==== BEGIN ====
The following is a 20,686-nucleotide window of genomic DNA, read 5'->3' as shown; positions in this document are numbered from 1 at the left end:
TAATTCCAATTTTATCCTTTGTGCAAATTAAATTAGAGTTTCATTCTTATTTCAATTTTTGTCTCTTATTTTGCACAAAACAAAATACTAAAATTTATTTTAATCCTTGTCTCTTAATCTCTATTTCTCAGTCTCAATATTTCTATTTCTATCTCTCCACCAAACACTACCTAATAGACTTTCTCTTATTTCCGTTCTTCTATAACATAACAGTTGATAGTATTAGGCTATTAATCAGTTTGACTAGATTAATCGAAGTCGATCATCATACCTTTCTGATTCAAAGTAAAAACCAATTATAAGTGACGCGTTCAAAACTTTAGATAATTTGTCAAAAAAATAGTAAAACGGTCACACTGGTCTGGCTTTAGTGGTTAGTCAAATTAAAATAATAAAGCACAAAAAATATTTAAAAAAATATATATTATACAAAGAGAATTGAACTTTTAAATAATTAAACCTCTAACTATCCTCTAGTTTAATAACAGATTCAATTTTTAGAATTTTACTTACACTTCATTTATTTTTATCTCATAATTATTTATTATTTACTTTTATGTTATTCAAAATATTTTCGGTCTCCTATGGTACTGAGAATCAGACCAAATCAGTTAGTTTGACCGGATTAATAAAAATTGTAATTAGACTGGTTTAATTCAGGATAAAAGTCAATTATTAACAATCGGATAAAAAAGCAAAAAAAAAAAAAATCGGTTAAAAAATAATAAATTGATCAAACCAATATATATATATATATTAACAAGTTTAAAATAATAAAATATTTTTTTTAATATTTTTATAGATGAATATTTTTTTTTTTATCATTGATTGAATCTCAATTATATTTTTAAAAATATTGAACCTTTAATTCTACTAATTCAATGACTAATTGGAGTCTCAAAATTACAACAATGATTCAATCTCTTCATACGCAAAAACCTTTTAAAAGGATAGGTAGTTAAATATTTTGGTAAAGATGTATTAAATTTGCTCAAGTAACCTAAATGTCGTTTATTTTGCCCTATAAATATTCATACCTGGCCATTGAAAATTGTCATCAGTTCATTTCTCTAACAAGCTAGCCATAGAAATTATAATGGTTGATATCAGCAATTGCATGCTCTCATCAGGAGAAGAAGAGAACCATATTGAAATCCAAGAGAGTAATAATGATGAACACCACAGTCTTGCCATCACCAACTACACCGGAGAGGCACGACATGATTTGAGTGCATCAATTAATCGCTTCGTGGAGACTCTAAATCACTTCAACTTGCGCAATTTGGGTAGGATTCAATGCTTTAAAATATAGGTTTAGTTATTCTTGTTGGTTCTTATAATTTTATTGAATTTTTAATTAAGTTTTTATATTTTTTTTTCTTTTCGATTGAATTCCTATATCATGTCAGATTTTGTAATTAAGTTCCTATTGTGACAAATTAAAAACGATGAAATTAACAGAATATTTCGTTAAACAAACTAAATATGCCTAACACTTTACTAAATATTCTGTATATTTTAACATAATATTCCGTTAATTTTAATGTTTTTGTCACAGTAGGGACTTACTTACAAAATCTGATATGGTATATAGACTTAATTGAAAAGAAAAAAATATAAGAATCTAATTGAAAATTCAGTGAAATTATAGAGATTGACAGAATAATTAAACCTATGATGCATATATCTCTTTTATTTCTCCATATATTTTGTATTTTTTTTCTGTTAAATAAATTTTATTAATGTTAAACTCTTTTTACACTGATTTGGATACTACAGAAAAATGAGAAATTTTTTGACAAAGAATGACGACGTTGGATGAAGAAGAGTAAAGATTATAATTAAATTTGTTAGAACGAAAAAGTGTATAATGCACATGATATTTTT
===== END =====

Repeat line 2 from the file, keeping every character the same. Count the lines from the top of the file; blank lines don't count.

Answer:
TAATTCCAATTTTATCCTTTGTGCAAATTAAATTAGAGTTTCATTCTTATTTCAATTTTTGTCTCTTATTTTGCACAAAACAAAATACTAAAATTTATTTTAATCCTTGTCTCTTAATCTCTATTTCTCAGTCTCAATATTTCTATTTCTATCTCTCCACCAAACACTACCTAATAGACTTTCTCTTATTTCCGTTCTTCTATAACATAACAGTTGATAGTATTAGGCTATTAATCAGTTTGACTAGATTAATCGAAGTCGATCATCATACCTTTCTGATTCAAAGTAAAAACCAATTATAAGTGACGCGTTCAAAACTTTAGATAATTTGTCAAAAAAATAGTAAAACGGTCACACTGGTCTGGCTTTAGTGGTTAGTCAAATTAAAATAATAAAGCACAAAAAATATTTAAAAAAATATATATTATACAAAGAGAATTGAACTTTTAAATAATTAAACCTCTAACTATCCTCTAGTTTAATAACAGATTCAATTTTTAGAATTTTACTTACACTTCATTTATTTTTATCTCATAATTATTTATTATTTACTTTTATGTTATTCAAAATATTTTCGGTCTCCTATGGTACTGAGAATCAGACCAAATCAGTTAGTTTGACCGGATTAATAAAAATTGTAATTAGACTGGTTTAATTCAGGATAAAAGTCAATTATTAACAATCGGATAAAAAAGCAAAAAAAAAAAAAATCGGTTAAAAAATAATAAATTGATCAAACCAATATATATATATATATTAACAAGTTTAAAATAATAAAATATTTTTTTTAATATTTTTATAGATGAATATTTTTTTTTTTATCATTGATTGAATCTCAATTATATTTTTAAAAATATTGAACCTTTAATTCTACTAATTCAATGACTAATTGGAGTCTCAAAATTACAACAATGATTCAATCTCTTCATACGCAAAAACCTTTTAAAAGGATAGGTAGTTAAATATTTTGGTAAAGATGTATTAAATTTGCTCAAGTAACCTAAATGTCGTTTATTTTGCCCTATAAATATTCATACCTGGCCATTGAAAATTGTCATCAGTTCATTTCTCTAACAAGCTAGCCATAGAAATTATAATGGTTGATATCAGCAATTGCATGCTCTCATCAGGAGAAGAAGAGAACCATATTGAAATCCAAGAGAGTAATAATGATGAACACCACAGTCTTGCCATCACCAACTACACCGGAGAGGCACGACATGATTTGAGTGCATCAATTAATCGCTTCGTGGAGACTCTAAATCACTTCAACTTGCGCAATTTGGGTAGGATTCAATGCTTTAAAATATAGGTTTAGTTATTCTTGTTGGTTCTTATAATTTTATTGAATTTTTAATTAAGTTTTTATATTTTTTTTTCTTTTCGATTGAATTCCTATATCATGTCAGATTTTGTAATTAAGTTCCTATTGTGACAAATTAAAAACGATGAAATTAACAGAATATTTCGTTAAACAAACTAAATATGCCTAACACTTTACTAAATATTCTGTATATTTTAACATAATATTCCGTTAATTTTAATGTTTTTGTCACAGTAGGGACTTACTTACAAAATCTGATATGGTATATAGACTTAATTGAAAAGAAAAAAATATAAGAATCTAATTGAAAATTCAGTGAAATTATAGAGATTGACAGAATAATTAAACCTATGATGCATATATCTCTTTTATTTCTCCATATATTTTGTATTTTTTTTCTGTTAAATAAATTTTATTAATGTTAAACTCTTTTTACACTGATTTGGATACTACAGAAAAATGAGAAATTTTTTGACAAAGAATGACGACGTTGGATGAAGAAGAGTAAAGATTATAATTAAATTTGTTAGAACGAAAAAGTGTATAATGCACATGATATTTTT